Tue | Sep 27, 2022

Dead landowner wins 12-year court fight with Alpart

Published:Tuesday | August 16, 2022 | 12:11 AM
Dr Michalene Lattore, counsel at Alpart: “I do not discuss my company’s business with the public.”
Dr Michalene Lattore, counsel at Alpart: “I do not discuss my company’s business with the public.”

Bauxite-alumina producer JISCO Alpart Jamaica has suffered a blow in its more-than-decade-long legal battle over land in Waltham, Manchester, after the Supreme Court dismissed its claims of trespass and recovery of possession brought against a...

Bauxite-alumina producer JISCO Alpart Jamaica has suffered a blow in its more-than-decade-long legal battle over land in Waltham, Manchester, after the Supreme Court dismissed its claims of trespass and recovery of possession brought against a resident.

Supreme Court Justice Kirk Anderson, in his disposition, ruled that Alpart’s claim of ownership of 16,187.425 square metres and 2,868.251 square metres of land in the parish was unsuccessful after determining that defendant Monica White, who has since died, was the rightful owner.

The matter was pursued by her executor, Horace Gayle.

The court is to determine if damages are to be awarded to White’s estate.

The matter, which was initially brought to court in 2010, was heard over a one-year period beginning July 5, 2021.

In a Gleaner interview on Monday, Karen Scott, one of two attorneys who represented White, said that the evidence on which the defence relied proved too overwhelming for an adverse outcome.

“I believe that the court had no option but to rule in our favour. There was nothing to suggest anything contrary to our client’s claim to rightful ownership,” said Scott.

“The court made its decision, and that’s final. We’re indeed happy,” she added.

Dr Michalene Lattore, counsel at Alpart, declined to comment on the case’s outcome when contacted by The Gleaner.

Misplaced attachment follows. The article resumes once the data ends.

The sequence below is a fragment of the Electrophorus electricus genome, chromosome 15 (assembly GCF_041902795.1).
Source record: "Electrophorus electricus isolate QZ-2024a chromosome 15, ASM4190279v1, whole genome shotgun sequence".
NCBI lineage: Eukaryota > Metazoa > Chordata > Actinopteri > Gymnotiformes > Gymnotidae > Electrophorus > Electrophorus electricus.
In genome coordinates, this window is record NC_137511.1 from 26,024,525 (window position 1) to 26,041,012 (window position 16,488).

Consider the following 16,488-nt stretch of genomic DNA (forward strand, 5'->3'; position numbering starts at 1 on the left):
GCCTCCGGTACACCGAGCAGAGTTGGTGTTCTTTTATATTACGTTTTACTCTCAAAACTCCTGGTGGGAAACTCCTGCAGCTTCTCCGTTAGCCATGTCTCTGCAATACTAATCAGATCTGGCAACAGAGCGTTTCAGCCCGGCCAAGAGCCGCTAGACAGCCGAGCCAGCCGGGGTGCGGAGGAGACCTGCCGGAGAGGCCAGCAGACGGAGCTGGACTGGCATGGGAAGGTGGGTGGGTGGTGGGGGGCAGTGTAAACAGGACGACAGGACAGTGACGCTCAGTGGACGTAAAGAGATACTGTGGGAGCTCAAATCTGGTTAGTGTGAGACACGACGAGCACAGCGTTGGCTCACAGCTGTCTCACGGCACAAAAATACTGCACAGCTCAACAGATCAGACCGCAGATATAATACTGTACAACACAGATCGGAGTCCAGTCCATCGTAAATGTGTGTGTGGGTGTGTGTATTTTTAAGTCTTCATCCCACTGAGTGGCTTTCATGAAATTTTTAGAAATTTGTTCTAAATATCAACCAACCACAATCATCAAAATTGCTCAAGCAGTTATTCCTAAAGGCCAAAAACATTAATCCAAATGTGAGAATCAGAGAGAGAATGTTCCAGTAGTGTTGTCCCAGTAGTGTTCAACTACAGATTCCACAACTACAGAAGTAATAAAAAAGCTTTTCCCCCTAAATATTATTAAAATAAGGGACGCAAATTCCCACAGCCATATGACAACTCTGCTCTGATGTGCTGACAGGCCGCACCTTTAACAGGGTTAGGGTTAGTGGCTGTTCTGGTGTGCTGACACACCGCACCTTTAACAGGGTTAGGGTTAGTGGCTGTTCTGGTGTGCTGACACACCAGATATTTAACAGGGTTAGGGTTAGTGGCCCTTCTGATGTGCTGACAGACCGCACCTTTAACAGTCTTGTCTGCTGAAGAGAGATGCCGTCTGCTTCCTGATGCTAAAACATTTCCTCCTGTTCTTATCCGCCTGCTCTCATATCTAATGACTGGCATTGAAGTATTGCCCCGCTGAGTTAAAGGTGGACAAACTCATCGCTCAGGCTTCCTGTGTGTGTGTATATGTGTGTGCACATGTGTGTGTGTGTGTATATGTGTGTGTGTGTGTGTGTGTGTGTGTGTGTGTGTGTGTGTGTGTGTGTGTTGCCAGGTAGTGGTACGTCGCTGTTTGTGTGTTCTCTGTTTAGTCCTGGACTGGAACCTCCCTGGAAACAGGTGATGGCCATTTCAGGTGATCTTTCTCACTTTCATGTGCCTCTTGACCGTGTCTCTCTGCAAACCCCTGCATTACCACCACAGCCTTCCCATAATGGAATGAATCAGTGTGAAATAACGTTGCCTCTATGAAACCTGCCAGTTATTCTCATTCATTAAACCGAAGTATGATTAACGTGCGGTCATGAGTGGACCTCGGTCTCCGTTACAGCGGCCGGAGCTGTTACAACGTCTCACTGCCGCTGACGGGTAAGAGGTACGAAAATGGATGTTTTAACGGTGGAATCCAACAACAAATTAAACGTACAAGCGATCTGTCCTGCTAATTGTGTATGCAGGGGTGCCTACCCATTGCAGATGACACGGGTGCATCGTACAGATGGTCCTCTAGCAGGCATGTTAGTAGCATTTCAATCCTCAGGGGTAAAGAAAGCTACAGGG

“I do not discuss my company’s business with the public,” she said, in a terse response.

Alpart contended that it acquired the disputed land in 1956 for residential development and that it enjoyed, from that time to the filing of its claim in 2010, undisputed possession of the land and paid property taxes.

The company also argued that it was common knowledge within the community that it owned the land.

The bauxite company said that that the land was unlawfully entered and occupied by White, her servants, and/or agents without any legal or equitable title or interest.

It also argued that White had failed to deliver up possession despite notice.

However, White maintained that the land was willed to her father and that she became the successor in title following his death.

White’s team argued that Alpart could not have purchased the disputed land from someone who did not possess the title to sell it.

The defence lawyers also argued that Alpart could not show that it purchased the disputed land and was unable to show any document in writing to satisfy Section 4 of the Statute of Frauds, or to show any part performance.

Additionally, the defence argued that Alpart was not in undisturbed possession of the disputed land and noted that even if the company paid property taxes, they were not paid as owners of the land.

Furthermore, it was argued that the disputed land was always in the undisturbed possession of White’s family.

The court determined that there was no evidence to suggest that White’s possession of the land was disturbed or that any action was taken between the time Alpart reportedly completed the purchase of the land in 1968 and “at the very least the 1980s”.

Alpart brought evidence that its superintendent of land, since his employment in 1994, visited the property from time to time and saw no evidence to suggest that its possession was disputed.

However, the court determined that ownership of the land belonged to White on a matter of adverse possession.

Under the Limitations of Actions Act, adverse possession allows a person who is in possession of land to obtain good title if the paper owner fails to assert his own superior title within 12 years after acquiring (private) property.

The court said that White had exercised possession and intention to possess the disputed land from the very least 1968 and 12 years beyond.

It said that the person holding the title, claimant or not, cannot claim possession of the disputed land from 1980 onwards.

The court said that the title having been extinguished, notwithstanding the different acts done by Alpart, could not be revested by mere re-entry on the disputed land.

“That is so, because, from 1968 up until the date of filing this claim, the defendant and members of her family have continued in open and undisputed possession of the disputed land,” the court said.

kimone.francis@gleanerjm.com